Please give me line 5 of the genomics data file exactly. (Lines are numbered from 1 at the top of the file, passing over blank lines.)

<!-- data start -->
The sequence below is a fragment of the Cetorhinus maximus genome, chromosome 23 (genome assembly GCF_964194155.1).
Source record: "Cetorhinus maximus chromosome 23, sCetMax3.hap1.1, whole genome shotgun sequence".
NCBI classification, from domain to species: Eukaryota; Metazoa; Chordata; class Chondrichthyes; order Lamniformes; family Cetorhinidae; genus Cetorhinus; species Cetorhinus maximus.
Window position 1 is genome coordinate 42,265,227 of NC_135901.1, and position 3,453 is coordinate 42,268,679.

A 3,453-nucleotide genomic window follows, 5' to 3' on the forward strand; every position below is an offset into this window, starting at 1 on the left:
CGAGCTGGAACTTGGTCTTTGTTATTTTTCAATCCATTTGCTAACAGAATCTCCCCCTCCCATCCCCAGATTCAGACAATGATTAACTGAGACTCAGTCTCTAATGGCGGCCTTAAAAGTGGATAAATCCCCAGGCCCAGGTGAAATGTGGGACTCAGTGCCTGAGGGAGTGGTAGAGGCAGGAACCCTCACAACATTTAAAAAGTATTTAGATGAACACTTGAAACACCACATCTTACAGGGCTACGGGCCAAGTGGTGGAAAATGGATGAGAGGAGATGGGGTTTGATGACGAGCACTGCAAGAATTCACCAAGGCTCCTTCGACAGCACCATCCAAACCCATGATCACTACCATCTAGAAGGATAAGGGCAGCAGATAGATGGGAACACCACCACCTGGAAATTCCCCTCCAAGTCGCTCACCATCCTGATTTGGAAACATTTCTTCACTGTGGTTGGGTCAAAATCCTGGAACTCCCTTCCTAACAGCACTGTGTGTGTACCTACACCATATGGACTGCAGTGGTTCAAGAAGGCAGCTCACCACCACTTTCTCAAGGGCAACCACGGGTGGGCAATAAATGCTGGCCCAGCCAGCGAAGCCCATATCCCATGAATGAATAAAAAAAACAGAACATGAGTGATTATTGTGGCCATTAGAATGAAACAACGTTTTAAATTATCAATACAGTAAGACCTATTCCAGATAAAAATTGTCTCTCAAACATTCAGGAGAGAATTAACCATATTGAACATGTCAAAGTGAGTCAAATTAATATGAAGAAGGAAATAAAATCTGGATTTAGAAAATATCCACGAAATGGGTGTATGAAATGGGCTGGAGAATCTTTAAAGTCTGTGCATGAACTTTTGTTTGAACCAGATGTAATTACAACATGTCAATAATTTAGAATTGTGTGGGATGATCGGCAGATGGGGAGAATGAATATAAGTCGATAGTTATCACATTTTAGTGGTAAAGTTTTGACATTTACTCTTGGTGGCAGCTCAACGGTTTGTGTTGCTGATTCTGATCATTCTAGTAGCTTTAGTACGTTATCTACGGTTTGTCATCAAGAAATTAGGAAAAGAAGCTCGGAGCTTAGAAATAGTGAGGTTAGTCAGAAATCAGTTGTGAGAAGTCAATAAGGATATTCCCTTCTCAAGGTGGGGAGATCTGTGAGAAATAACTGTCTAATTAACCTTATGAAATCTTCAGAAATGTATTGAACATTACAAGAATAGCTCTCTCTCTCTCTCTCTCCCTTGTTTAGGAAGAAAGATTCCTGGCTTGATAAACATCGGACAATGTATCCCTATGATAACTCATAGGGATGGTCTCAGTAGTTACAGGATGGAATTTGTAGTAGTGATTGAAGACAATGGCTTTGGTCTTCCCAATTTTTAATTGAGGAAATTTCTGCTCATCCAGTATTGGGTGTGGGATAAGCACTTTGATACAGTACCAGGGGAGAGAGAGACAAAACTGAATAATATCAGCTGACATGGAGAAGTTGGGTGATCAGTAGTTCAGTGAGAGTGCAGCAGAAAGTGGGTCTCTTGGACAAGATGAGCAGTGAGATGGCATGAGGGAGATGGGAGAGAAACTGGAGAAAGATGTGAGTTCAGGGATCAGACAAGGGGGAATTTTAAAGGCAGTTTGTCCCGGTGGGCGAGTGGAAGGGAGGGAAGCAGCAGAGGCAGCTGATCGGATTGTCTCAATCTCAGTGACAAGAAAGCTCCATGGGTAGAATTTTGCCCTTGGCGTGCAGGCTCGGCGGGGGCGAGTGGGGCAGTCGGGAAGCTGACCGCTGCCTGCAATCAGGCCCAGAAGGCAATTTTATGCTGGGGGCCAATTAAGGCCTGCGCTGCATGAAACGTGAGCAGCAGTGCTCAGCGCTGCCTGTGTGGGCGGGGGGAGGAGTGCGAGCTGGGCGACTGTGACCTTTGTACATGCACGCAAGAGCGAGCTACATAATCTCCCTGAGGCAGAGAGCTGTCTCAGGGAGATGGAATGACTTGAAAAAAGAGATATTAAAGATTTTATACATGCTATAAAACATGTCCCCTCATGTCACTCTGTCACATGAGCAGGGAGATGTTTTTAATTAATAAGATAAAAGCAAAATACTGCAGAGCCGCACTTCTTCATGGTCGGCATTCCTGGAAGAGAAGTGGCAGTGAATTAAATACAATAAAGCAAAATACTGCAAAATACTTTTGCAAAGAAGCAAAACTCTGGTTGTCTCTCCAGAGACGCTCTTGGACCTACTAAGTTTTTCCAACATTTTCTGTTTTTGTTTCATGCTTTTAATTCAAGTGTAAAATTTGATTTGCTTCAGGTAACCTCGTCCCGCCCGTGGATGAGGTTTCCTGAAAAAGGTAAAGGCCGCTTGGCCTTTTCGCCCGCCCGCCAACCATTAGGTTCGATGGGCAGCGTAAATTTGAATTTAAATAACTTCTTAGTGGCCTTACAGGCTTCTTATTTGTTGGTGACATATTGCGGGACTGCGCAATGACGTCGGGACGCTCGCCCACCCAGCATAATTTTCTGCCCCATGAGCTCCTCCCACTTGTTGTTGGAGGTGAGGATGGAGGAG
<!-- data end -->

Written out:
A 3,453-nucleotide genomic window follows, 5' to 3' on the forward strand; every position below is an offset into this window, starting at 1 on the left: